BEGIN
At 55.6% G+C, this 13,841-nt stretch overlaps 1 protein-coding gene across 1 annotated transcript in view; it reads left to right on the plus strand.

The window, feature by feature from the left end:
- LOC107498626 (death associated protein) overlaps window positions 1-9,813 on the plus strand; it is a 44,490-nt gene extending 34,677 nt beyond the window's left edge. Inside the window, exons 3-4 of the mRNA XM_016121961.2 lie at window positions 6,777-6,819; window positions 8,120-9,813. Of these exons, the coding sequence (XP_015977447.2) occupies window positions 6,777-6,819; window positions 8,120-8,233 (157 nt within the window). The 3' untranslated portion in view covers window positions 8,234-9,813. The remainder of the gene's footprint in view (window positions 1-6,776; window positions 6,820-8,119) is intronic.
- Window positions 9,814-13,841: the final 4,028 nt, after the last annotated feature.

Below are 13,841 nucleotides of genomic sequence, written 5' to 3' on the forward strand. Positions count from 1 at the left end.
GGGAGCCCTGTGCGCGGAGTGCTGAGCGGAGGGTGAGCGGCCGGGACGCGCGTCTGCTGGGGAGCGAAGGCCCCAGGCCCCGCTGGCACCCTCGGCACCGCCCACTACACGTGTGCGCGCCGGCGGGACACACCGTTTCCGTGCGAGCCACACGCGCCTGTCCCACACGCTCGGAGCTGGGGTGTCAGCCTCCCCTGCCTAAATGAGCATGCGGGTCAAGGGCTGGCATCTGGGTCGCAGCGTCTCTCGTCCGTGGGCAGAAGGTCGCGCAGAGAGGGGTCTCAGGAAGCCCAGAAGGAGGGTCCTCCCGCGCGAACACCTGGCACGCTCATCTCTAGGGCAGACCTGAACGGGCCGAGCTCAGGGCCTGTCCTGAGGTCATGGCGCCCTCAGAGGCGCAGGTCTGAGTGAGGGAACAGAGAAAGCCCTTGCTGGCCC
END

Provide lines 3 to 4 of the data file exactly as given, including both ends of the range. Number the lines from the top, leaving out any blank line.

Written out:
- LOC107498626 (death associated protein) overlaps window positions 1-9,813 on the plus strand; it is a 44,490-nt gene extending 34,677 nt beyond the window's left edge. Inside the window, exons 3-4 of the mRNA XM_016121961.2 lie at window positions 6,777-6,819; window positions 8,120-9,813. Of these exons, the coding sequence (XP_015977447.2) occupies window positions 6,777-6,819; window positions 8,120-8,233 (157 nt within the window). The 3' untranslated portion in view covers window positions 8,234-9,813. The remainder of the gene's footprint in view (window positions 1-6,776; window positions 6,820-8,119) is intronic.
- Window positions 9,814-13,841: the final 4,028 nt, after the last annotated feature.